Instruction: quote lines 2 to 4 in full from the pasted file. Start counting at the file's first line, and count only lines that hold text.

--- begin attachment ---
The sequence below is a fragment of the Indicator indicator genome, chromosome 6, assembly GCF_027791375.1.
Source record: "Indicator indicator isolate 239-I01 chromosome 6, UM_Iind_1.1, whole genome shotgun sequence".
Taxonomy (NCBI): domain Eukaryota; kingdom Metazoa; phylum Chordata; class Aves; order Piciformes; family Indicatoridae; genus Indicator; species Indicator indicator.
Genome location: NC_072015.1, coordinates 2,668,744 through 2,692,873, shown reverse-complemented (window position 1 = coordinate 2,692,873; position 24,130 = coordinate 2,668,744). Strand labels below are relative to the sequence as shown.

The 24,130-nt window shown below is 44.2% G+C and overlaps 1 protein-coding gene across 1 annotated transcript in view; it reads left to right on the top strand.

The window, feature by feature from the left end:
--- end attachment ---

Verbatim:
Source record: "Indicator indicator isolate 239-I01 chromosome 6, UM_Iind_1.1, whole genome shotgun sequence".
Taxonomy (NCBI): domain Eukaryota; kingdom Metazoa; phylum Chordata; class Aves; order Piciformes; family Indicatoridae; genus Indicator; species Indicator indicator.
Genome location: NC_072015.1, coordinates 2,668,744 through 2,692,873, shown reverse-complemented (window position 1 = coordinate 2,692,873; position 24,130 = coordinate 2,668,744). Strand labels below are relative to the sequence as shown.